Petroleum industry warns refinery fleet could become obsolete

28 September 2021 - 12:35 By Wendell Roelf
SAPIA has estimated that it would cost R59.1bn ($3.9bn) for all refineries in the country to upgrade to meet the new rules.
SAPIA has estimated that it would cost R59.1bn ($3.9bn) for all refineries in the country to upgrade to meet the new rules.
Image: bizoon/123rf/ File photo

The petroleum refinery capacity could become obsolete within two years, an industry body warned on Monday, as it looks to extend the timing of new government rules meant to reduce sulphur emissions from 2023 to a later date.

The South African Petroleum Industry Association (SAPIA), which represents major oil companies, including BP and Shell that operate local refineries, has been in discussion with the government for years trying to resolve a stumbling block over financing the upgrade of six refineries to cleaner fuels.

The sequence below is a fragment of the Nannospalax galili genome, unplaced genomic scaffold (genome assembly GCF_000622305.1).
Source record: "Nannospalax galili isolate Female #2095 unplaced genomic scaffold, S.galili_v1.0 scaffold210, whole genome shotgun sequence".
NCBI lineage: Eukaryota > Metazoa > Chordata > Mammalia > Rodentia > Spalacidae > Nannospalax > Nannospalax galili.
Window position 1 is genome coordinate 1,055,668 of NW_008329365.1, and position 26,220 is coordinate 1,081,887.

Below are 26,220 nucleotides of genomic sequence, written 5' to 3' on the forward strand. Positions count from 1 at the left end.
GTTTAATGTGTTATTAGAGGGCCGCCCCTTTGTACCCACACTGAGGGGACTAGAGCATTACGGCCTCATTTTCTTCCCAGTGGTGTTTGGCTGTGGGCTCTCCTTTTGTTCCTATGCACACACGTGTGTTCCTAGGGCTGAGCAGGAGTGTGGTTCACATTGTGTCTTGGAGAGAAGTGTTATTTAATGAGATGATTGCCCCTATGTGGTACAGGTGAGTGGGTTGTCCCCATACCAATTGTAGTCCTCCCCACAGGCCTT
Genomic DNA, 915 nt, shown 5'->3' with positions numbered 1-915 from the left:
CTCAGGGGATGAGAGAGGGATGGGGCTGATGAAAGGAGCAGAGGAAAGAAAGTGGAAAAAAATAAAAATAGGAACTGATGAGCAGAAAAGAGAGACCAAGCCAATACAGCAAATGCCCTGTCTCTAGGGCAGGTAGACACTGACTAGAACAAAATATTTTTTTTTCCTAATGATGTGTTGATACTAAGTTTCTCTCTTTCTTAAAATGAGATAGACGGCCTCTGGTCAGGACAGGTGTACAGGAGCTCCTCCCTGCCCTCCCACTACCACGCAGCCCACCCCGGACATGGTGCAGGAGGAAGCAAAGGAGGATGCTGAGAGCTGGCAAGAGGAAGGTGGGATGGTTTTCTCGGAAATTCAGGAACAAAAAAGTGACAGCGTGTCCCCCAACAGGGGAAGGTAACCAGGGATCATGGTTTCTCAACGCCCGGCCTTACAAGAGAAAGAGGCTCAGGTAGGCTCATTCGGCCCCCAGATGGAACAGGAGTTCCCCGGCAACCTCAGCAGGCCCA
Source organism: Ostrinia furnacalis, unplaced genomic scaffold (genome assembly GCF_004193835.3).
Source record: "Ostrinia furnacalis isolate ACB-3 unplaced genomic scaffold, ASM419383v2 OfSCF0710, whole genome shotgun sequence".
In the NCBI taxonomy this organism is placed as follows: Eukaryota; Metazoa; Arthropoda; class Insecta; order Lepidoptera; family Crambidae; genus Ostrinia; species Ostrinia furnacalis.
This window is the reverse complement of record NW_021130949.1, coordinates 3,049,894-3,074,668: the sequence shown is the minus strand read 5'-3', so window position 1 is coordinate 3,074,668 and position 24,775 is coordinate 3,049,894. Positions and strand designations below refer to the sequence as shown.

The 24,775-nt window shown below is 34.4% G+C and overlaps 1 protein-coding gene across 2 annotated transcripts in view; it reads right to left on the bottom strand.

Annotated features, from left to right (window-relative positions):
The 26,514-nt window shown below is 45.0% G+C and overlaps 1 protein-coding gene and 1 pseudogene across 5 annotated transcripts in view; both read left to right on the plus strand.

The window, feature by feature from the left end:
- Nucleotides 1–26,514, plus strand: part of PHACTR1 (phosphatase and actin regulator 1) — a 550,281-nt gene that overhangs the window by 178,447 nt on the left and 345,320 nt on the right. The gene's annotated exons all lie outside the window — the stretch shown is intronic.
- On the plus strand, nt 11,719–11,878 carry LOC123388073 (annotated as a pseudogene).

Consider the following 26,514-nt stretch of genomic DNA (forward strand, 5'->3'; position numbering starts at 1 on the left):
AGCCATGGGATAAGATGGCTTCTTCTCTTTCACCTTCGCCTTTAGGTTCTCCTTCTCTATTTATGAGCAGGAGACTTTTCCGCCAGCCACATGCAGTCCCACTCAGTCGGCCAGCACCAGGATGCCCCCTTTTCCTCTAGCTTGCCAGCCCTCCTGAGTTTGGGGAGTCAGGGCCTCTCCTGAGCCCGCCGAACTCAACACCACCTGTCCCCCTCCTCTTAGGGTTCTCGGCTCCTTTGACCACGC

In January, SAPIA warned that the impact of Covid-19 meant it was unlikely oil firms in SA would upgrade refineries at an estimated cost of $3.9 billion, unless the government allowed them to pass the costs on to consumers or offered some sort of financial support.

The government gazetted new Petroleum Products Specifications and Standards in August that mandate the use of ultra-low sulphur petrol and diesel products from Sept. 1, 2023.

“SAPIA is of the view that the very short time frame provided for implementation is impossible to meet and will likely render the refinery fleet obsolete within two years,” the industry body said in a statement.

SAPIA said it was in discussions with the Department of Energy to amend the regulations so that a “mutually acceptable” implementation date could be agreed, with a financial support mechanism key.

“Without a financial support mechanism, it would be difficult to justify the refineries' upgrade,” said SAPIA. 

Reuters


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